. coming up, a closer look at the stocks on the move ahead of the opening bell. we'll check in with jim cramer coming up next when we return. revolutionizing an industry can be a tough act to follow, but at xerox we've embraced a new role. working behind the scenes to provide companies with services... like helping hr departments manage benefits and pensions for over 11 million employees. reducing document costs by up to 30%... and processing $421 billion dollars in accounts payables each year. helping thousands of companies simplify how work gets done. how's that for an encore? with xerox, you're ready for real business. >>> welcome back to "squawk box." jim cramer joins us fro the new york stock exchange. good to see you, my friend. i need to know two things from you. how do you feel about yahoo and marisa meyer and someone was comparing this to jcp. >> oh, please! >> i wanted to get your view and then i want to know what you think about bank of america. >> first of all, i like what meyer is doing. >> the big problem at yahoo is a big culture, and i also like the idea of no more jumpe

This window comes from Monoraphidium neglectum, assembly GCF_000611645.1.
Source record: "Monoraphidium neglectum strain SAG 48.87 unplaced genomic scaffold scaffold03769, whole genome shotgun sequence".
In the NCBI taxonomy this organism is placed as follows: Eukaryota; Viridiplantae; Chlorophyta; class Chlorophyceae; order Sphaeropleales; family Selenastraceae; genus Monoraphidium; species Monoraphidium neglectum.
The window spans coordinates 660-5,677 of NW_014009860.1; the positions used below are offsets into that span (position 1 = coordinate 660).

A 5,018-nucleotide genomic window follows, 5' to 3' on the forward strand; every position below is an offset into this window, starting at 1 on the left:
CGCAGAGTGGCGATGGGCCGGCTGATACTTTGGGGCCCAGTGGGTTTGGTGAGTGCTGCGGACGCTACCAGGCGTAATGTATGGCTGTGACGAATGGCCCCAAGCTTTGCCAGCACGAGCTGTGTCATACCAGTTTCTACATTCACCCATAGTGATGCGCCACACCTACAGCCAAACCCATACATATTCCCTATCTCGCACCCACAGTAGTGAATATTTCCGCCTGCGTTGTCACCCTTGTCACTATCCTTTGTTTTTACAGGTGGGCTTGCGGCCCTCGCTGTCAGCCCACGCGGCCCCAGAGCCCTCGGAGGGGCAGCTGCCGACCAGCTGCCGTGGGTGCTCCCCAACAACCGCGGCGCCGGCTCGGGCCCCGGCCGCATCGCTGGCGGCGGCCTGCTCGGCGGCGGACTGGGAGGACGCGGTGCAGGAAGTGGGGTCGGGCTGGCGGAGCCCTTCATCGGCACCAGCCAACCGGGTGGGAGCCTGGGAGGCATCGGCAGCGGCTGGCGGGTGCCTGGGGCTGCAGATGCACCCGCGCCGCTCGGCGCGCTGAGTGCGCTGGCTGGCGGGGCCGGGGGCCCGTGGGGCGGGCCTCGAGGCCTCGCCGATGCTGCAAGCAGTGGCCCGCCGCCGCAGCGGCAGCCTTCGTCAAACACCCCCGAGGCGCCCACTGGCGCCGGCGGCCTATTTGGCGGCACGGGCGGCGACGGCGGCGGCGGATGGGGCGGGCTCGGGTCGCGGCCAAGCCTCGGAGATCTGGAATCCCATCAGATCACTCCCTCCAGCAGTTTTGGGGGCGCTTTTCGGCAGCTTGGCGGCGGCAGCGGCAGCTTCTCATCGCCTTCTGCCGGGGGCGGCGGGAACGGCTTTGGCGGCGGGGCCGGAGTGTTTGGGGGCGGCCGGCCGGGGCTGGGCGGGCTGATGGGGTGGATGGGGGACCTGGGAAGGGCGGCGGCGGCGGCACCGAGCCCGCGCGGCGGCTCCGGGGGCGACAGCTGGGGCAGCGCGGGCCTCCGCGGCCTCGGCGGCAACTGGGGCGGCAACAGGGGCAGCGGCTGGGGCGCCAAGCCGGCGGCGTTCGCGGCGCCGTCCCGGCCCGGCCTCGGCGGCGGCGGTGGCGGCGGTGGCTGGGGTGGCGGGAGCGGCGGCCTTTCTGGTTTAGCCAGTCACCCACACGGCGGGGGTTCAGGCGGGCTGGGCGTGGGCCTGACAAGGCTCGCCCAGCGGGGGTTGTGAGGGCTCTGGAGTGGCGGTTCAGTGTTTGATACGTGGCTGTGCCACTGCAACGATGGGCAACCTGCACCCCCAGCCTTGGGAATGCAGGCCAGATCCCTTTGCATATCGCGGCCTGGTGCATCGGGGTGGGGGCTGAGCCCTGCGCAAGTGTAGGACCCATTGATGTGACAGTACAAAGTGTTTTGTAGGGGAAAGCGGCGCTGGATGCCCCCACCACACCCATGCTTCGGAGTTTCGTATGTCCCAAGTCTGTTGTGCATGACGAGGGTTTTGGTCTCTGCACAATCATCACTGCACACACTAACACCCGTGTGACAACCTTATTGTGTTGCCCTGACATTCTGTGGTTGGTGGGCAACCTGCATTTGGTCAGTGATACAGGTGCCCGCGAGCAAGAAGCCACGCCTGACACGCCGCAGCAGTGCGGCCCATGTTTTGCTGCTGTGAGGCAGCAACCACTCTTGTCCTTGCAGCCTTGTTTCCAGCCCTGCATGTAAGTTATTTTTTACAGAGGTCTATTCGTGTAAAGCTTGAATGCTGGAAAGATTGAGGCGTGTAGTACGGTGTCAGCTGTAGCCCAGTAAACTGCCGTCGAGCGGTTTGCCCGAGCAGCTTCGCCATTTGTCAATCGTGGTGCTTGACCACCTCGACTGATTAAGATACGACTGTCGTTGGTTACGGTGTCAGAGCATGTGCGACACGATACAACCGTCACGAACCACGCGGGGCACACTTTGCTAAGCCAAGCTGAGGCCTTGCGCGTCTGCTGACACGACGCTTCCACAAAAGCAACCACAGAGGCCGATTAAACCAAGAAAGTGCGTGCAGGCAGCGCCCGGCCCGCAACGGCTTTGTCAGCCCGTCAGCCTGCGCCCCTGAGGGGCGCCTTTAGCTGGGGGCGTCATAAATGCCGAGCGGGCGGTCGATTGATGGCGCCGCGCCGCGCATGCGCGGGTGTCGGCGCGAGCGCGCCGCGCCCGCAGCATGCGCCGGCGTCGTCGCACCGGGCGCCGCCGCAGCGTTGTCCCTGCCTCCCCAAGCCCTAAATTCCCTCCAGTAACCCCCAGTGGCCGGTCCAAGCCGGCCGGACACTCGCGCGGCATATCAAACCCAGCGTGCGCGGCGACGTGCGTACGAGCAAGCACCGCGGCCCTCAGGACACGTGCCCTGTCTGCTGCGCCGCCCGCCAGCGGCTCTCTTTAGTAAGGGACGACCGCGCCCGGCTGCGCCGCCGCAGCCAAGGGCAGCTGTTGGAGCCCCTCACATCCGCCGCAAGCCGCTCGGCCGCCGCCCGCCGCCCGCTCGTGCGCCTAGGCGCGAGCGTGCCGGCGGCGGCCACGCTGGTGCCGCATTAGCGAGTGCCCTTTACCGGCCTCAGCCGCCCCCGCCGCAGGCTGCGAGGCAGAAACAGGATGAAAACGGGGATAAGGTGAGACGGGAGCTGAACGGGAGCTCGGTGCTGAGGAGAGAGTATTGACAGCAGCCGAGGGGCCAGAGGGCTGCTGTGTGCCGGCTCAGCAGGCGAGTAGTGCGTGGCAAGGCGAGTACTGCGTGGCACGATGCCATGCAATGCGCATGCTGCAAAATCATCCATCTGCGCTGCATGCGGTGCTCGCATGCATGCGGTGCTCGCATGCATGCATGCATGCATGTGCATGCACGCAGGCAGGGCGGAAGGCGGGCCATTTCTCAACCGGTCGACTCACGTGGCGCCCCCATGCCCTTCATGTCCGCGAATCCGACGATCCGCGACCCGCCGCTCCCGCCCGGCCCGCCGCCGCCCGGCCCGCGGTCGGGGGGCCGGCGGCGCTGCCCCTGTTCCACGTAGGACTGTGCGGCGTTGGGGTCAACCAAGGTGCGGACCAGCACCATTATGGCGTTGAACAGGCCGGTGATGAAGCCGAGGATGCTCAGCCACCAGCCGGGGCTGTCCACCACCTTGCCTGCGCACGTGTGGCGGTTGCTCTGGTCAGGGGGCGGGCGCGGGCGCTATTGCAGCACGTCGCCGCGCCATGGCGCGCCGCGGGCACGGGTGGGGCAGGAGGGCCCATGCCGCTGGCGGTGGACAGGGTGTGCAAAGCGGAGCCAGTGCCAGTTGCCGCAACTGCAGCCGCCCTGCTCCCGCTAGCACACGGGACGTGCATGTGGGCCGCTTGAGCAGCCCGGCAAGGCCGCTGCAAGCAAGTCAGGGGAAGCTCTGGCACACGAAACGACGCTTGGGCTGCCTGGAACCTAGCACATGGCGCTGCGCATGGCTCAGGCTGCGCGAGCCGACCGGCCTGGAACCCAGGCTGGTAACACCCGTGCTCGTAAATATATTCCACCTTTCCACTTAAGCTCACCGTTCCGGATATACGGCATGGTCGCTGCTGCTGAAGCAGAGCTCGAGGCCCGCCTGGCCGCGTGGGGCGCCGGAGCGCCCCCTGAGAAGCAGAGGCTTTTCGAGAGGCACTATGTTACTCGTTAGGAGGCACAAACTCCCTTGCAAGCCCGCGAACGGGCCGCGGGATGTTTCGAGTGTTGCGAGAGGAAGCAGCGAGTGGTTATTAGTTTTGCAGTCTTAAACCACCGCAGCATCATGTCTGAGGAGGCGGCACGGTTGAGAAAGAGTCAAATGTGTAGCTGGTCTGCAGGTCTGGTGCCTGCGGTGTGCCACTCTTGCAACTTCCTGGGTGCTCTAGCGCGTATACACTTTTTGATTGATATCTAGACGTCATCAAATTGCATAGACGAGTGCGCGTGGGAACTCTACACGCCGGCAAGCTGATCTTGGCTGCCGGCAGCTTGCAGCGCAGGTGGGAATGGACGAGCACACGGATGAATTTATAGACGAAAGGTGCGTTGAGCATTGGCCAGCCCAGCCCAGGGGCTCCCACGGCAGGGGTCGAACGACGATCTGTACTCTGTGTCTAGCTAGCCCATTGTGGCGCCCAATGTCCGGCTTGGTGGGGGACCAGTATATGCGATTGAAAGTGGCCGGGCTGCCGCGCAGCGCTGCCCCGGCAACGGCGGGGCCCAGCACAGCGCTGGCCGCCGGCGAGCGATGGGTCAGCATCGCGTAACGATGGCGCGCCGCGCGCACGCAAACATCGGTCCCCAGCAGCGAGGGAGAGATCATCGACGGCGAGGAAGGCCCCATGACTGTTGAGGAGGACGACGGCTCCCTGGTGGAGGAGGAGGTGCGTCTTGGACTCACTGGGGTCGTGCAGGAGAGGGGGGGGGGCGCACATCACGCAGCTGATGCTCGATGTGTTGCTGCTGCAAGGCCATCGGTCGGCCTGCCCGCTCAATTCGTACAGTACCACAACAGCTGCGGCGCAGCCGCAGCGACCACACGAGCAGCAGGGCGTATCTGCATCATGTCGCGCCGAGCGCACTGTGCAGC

and former republican state legislator. and welcome to both of you. >> thank you. >> brown: jim jones, indisputable that the united states practiced torture. at the time the justice department said otherwise, that within very strict rules this was not torture. what made you say this was? >> well, an exhaustive study of the laws of court cases, of the practice, of interviews and the summary of all of it was it was indisputable there was torture in many cases. >> brown: just to be clear: you didn't have subpoena power here and so how were you doing it? you said by talking to people? >> wl, t staff a some of the panel members visited several countries, visited the black sites where some of these were in poland, lithuania, et cetera, they talked to officials, they talked to detainees themselves, and they did an exhaustive research of the law and the united states has even brought prosecutions for the very same things that we did in some of those sites. >> brown: david irvine, former u.s. ambassador john bolton told the kwra +*eup that "this report is completely divorced from ality." the p